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Previous Challenge Entry (Level 2 – Intermediate)
Topic: Empty and Full (06/04/09)

TITLE: Weeping Willow
By John Wacaster


Cassie stood in the yard and looked out at the fields, squinting a little bit against the wind and the sun. The weeping willow tree standing in the center of the meadow beckoned her to run through the alfalfa, the butterfly weed and the daisies smiling purple, orange and yellow beneath the sky. Cassie stood there a little longer, taking it all in. She was drinking in all the beautiful color and freshness of this mid-summer day. Blue was Cassie’s favorite color. The endless sky was stretched out like a brilliant blue veil behind the willow tree and over the wheat fields beyond the meadow. Zephyrs rolled the wheat in shimmering waves and whistled through the leaves of the willow tree, “C’mon Cassie, C’mon.”
So she ran. She skipped, galloped and hopped through the meadow. She ran around the spring fed pond that edged up beneath her beloved willow tree and she scrambled up onto the gentle round curve of a great low branch and settled in for a show. Like a curtain opening, the surface of the pond rippled in the breeze. Cassie stared down and blurred her eyes until sunburst diamonds sprinkled across the water. Then she leaned back and heaved a sigh of contentment. Some days she brought one of mothers books. Today however, was one of those exceptionally beautiful days, and mother nature herself would keep wonder wings flying in Cassie’s heart. As Cassie settled in, the chipper tune of a song sparrow reminded her that she was not alone. Cassie pulled a small plastic bag of sunflower seeds out of her pocket. She stuck one in her mouth and threw several down to the ground.
There was a red-winged blackbird sitting on the fence line between the meadow and the wheat field. Way up in a tall thin poplar in the corner of the meadow, a crow cawed and flapped her wings. The song sparrow kept right on singing. It was grumpy old Mr. Blackbird that stalked up warily and quickly snapped up one of the seeds. Grumpy old Mr. Blackbird. He seemed to walk with sort of a chip on his shoulder just daring anyone else to come around for the remaining seeds. That is, until the grey squirrel loped over from behind the tree towards where the seeds lay. Then Mr. Blackbird turned and fluffed his tail feathers as if to say, “Hrruuummmpf!”, and he flew away. The grey squirrel put most of the remaining seeds in his mouth, then he looked right up at Cassie and scampered off.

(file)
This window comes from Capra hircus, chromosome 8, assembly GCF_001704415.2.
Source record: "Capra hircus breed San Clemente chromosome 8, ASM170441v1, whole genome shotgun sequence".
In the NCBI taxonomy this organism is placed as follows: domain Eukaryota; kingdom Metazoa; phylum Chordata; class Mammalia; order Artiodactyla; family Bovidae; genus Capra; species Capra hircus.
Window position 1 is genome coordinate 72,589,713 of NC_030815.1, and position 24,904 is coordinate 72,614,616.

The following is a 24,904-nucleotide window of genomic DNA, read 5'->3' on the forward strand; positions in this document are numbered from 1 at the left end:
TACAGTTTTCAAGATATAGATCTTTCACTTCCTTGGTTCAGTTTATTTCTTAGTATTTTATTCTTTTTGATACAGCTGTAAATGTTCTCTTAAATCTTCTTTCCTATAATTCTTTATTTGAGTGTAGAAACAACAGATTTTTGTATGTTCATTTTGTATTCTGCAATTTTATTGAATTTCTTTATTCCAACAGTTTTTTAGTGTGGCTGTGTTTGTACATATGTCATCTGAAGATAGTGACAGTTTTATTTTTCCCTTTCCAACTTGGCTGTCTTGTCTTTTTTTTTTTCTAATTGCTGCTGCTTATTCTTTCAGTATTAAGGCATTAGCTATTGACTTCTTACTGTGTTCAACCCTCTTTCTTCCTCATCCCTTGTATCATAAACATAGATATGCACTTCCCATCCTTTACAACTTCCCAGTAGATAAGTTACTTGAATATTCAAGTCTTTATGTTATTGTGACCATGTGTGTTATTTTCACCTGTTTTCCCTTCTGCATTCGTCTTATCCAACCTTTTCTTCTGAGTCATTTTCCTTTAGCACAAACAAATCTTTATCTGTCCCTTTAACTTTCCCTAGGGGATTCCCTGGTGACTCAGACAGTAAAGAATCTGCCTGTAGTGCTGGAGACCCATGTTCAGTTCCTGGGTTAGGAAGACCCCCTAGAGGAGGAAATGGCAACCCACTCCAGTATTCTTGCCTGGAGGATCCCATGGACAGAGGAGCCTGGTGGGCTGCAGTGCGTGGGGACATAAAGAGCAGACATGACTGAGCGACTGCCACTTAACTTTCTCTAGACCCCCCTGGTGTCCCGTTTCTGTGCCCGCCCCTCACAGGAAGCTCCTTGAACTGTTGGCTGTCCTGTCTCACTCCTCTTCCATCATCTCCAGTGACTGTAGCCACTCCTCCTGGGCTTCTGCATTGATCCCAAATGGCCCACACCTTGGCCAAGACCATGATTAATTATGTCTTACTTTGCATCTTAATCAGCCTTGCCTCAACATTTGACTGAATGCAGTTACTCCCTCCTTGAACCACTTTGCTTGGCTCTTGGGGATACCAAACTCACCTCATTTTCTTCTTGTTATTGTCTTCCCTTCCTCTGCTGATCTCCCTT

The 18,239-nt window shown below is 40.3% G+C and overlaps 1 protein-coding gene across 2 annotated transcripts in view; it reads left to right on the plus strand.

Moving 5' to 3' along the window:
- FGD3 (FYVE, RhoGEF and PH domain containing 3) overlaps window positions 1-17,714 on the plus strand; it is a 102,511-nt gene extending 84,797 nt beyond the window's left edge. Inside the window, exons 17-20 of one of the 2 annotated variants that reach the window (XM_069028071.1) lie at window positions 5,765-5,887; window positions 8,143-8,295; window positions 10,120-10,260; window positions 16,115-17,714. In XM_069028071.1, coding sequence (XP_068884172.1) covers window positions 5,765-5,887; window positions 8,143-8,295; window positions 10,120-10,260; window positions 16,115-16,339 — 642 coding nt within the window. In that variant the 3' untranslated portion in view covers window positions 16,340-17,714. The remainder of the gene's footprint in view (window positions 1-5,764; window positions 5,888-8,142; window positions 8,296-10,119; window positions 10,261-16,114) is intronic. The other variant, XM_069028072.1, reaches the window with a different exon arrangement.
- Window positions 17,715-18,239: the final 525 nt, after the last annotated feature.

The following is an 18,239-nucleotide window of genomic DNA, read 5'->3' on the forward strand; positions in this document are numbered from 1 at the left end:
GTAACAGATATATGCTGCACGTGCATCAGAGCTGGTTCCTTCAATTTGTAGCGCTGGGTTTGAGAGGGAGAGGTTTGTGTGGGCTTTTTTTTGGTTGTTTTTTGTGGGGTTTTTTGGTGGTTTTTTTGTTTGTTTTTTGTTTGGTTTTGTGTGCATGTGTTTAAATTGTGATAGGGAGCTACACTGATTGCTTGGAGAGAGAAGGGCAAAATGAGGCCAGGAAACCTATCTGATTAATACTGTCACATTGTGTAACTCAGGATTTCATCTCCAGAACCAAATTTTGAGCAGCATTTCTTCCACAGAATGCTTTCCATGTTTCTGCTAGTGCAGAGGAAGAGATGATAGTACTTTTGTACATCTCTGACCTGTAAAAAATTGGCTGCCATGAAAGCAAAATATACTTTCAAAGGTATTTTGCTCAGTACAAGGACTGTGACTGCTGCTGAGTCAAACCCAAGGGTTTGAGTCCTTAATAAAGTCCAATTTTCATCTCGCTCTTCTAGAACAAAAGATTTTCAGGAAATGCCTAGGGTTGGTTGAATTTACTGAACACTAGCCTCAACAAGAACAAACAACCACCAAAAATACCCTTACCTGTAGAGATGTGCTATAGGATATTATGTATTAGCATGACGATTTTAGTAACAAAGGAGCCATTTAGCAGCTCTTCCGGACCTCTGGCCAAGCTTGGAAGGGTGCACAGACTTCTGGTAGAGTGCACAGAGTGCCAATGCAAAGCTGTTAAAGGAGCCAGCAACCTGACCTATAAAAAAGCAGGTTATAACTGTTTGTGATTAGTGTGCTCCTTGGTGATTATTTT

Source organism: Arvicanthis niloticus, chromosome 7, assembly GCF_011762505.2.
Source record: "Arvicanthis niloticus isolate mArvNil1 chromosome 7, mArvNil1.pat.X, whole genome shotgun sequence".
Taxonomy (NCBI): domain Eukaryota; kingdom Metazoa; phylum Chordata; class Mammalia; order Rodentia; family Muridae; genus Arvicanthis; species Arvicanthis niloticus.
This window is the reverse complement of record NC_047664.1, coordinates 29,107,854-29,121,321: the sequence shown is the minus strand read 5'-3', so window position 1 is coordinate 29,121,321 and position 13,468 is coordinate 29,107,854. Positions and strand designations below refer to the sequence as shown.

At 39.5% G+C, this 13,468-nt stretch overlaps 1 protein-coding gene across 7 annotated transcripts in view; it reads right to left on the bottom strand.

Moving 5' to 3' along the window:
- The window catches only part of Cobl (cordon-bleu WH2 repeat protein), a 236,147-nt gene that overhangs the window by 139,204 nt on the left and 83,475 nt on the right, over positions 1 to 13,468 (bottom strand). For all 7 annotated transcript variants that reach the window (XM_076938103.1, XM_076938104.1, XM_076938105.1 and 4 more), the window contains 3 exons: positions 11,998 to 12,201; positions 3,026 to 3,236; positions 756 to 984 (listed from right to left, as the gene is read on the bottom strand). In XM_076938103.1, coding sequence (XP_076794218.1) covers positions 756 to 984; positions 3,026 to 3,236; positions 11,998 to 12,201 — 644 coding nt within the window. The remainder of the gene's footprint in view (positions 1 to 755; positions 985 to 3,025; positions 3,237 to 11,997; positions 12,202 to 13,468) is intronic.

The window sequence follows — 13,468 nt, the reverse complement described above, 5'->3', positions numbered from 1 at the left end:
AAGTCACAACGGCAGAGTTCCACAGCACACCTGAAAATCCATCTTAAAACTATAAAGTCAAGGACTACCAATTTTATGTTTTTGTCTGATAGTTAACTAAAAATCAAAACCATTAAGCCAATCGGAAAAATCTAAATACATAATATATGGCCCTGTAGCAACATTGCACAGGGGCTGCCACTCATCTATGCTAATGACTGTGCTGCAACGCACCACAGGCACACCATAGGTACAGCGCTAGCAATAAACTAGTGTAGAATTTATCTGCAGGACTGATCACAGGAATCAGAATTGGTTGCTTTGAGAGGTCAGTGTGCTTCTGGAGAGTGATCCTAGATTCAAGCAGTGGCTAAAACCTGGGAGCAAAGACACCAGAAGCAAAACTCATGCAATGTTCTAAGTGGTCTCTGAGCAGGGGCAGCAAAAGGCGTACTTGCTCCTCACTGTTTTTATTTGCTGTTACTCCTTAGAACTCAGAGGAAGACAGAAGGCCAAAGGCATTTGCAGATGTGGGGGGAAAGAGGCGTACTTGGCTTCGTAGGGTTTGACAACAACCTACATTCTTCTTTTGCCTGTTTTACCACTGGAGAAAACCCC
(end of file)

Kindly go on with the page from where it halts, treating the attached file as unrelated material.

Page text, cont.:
This was the second summer since Cassie’s mother died. Late in the winter of the previous year she had contracted pneumonia and passed away. With the winter wheat just barely out of the ground and the blustery winds blowing across the fields, the landscape of Cassie’s life had changed forever. Grandmother had come to stay. Daddy carried his pain around like grumpy old Mr. Blackbird. Cassie coped with her pain by dreaming of floating castles and flying unicorns from the stories her mother had read her night after night for years. Dear Grandmother did the best she could. Poor Daddy worked almost all the time in the spring and the summer. Why, it seemed he worked even harder since mother was gone. She might have been alone, if not for those stories and the books mother had left behind.
A frog plopped into the pond a little to the left of the willow tree. A dragon fly flew away, making a narrow escape. The song sparrow still sang and Mr. Blackbird slipped in from somewhere and picked up another sunflower seed. Cassie watched him fly away through the meadow and over the flowing ears of golden green wheat. On the horizon there were cumulous clouds rising up all billowy and bright against the deep blue ocean of sky. Cassie began to dream of kings and queens, floating castles and flying unicorns. Grandmother had gone back home for a week to take care of some business before the harvest started. Daddy would be working late as he prepared for the heavy work that was coming. Tonight Cassie would wait until the first stars showed up in the evening sky and the song sparrow stopped singing. When the gentle round curve of the willow bough grew rough and hard and the cool breeze blew like a curtain call, Cassie would run home to cook Mr. Blackbird his dinner, and give him a warm hug before bed.

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This article has been read 455 times
Member Comments
Member Date
Janice Giesbrecht06/12/09
Your writing is colourful and dreamy just like Cassie!

One caution - be wary of using so many descriptive words and phrases in one sentence that the thread of your story gets lost.

You painted a lovely picture with words.
diana kay06/12/09
some lovely descriptions
Mildred Sheldon06/13/09
Oh the innocence of childhood. So descriptive and captivating. A child shall lead. Thanks you for such a story.
Mona Purvis06/13/09
Sometimes we are cautioned to not overdo descriptions. But, in your story the descriptions play such an important role in allowing the reader to be there. I truly loved it.
Holly Jensen06/15/09
Such a sweet story. And a good way of subtly following the topic.